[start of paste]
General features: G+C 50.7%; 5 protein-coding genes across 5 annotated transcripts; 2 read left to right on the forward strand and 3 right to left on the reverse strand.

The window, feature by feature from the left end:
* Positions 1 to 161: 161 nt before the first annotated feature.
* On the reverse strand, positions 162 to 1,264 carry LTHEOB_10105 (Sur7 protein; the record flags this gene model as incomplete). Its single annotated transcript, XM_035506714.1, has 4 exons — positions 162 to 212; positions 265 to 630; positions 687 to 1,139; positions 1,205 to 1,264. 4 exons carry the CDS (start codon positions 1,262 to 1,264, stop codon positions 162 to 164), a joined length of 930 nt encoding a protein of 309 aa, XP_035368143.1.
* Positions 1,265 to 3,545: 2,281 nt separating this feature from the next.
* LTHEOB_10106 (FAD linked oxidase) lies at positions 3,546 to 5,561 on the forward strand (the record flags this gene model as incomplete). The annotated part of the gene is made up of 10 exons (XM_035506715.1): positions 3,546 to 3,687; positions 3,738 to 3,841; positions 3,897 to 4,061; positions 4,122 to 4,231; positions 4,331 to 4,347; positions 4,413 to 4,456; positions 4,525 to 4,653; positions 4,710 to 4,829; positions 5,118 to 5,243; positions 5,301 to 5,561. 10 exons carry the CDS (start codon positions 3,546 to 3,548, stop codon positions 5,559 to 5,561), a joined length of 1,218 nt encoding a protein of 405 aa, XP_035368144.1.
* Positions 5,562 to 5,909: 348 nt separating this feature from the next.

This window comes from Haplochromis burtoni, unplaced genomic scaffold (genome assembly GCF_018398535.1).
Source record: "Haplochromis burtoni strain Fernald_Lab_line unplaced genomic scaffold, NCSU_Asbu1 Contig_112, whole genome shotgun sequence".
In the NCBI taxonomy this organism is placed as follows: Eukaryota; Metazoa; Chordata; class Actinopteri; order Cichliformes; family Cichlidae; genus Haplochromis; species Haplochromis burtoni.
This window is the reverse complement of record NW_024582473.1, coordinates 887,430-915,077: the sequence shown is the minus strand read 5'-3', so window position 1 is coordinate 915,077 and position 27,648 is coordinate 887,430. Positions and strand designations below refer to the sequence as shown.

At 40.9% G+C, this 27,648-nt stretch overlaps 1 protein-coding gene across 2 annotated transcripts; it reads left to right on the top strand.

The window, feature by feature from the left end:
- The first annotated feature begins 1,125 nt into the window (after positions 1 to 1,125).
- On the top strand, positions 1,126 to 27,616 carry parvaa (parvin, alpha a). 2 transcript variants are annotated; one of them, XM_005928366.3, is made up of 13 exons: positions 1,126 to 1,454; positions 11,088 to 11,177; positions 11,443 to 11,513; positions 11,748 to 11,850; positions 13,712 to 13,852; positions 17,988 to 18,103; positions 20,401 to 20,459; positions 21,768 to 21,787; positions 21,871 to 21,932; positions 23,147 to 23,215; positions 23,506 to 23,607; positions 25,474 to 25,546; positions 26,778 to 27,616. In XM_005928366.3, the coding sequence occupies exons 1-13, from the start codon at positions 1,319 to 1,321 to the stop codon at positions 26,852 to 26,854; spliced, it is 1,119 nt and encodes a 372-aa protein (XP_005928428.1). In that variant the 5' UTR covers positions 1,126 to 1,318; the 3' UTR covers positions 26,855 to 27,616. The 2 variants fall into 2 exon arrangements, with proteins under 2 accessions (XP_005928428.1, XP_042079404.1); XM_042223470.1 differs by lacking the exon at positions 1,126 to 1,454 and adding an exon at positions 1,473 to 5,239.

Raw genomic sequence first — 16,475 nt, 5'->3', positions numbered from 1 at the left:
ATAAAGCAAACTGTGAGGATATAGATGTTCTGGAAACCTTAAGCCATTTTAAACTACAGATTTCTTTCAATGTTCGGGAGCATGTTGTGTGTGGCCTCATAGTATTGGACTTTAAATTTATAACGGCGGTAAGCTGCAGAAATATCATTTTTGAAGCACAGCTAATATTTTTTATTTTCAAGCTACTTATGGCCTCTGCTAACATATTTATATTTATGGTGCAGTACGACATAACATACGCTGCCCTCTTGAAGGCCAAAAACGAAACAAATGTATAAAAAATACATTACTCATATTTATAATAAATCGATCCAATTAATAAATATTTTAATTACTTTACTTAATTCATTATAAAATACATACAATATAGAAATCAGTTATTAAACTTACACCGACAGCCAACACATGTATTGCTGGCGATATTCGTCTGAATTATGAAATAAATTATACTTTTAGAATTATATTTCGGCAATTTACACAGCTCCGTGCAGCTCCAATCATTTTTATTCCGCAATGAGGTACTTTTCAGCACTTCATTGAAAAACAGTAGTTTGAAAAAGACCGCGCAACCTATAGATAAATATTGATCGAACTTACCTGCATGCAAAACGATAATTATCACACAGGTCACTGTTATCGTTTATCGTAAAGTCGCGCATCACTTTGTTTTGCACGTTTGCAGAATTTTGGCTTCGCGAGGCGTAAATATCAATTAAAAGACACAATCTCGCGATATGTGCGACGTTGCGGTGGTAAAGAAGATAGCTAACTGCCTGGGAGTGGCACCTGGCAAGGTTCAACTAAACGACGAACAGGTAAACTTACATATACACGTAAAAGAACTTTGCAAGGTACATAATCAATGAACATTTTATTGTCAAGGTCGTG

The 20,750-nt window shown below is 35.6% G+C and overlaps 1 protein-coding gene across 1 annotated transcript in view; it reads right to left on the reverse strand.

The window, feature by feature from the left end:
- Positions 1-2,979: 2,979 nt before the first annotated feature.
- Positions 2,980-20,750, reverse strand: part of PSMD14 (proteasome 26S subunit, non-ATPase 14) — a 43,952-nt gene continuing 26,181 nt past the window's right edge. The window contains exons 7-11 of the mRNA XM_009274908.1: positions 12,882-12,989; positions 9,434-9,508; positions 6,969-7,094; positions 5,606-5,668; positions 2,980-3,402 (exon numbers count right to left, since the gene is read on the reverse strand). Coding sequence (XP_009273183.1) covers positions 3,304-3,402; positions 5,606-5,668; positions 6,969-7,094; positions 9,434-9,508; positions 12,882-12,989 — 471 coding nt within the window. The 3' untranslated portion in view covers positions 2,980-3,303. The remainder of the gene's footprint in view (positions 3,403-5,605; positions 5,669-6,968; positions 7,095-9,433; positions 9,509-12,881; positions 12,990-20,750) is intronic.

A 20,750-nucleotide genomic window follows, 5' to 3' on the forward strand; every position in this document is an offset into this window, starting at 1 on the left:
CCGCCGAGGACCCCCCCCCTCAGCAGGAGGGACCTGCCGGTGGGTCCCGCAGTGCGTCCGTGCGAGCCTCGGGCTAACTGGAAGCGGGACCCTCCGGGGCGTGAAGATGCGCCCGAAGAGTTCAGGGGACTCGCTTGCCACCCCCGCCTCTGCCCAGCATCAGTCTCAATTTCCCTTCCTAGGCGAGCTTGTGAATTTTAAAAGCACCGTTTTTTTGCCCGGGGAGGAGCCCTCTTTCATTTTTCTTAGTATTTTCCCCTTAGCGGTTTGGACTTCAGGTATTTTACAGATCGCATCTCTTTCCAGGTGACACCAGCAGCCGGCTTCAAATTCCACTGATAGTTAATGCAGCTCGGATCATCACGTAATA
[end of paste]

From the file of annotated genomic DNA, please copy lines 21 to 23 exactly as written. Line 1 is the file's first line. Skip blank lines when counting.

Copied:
- Positions 2,980-20,750, reverse strand: part of PSMD14 (proteasome 26S subunit, non-ATPase 14) — a 43,952-nt gene continuing 26,181 nt past the window's right edge. The window contains exons 7-11 of the mRNA XM_009274908.1: positions 12,882-12,989; positions 9,434-9,508; positions 6,969-7,094; positions 5,606-5,668; positions 2,980-3,402 (exon numbers count right to left, since the gene is read on the reverse strand). Coding sequence (XP_009273183.1) covers positions 3,304-3,402; positions 5,606-5,668; positions 6,969-7,094; positions 9,434-9,508; positions 12,882-12,989 — 471 coding nt within the window. The 3' untranslated portion in view covers positions 2,980-3,303. The remainder of the gene's footprint in view (positions 3,403-5,605; positions 5,669-6,968; positions 7,095-9,433; positions 9,509-12,881; positions 12,990-20,750) is intronic.

A 20,750-nucleotide genomic window follows, 5' to 3' on the forward strand; every position in this document is an offset into this window, starting at 1 on the left:
CCGCCGAGGACCCCCCCCCTCAGCAGGAGGGACCTGCCGGTGGGTCCCGCAGTGCGTCCGTGCGAGCCTCGGGCTAACTGGAAGCGGGACCCTCCGGGGCGTGAAGATGCGCCCGAAGAGTTCAGGGGACTCGCTTGCCACCCCCGCCTCTGCCCAGCATCAGTCTCAATTTCCCTTCCTAGGCGAGCTTGTGAATTTTAAAAGCACCGTTTTTTTGCCCGGGGAGGAGCCCTCTTTCATTTTTCTTAGTATTTTCCCCTTAGCGGTTTGGACTTCAGGTATTTTACAGATCGCATCTCTTTCCAGGTGACACCAGCAGCCGGCTTCAAATTCCACTGATAGTTAATGCAGCTCGGATCATCACGTAATA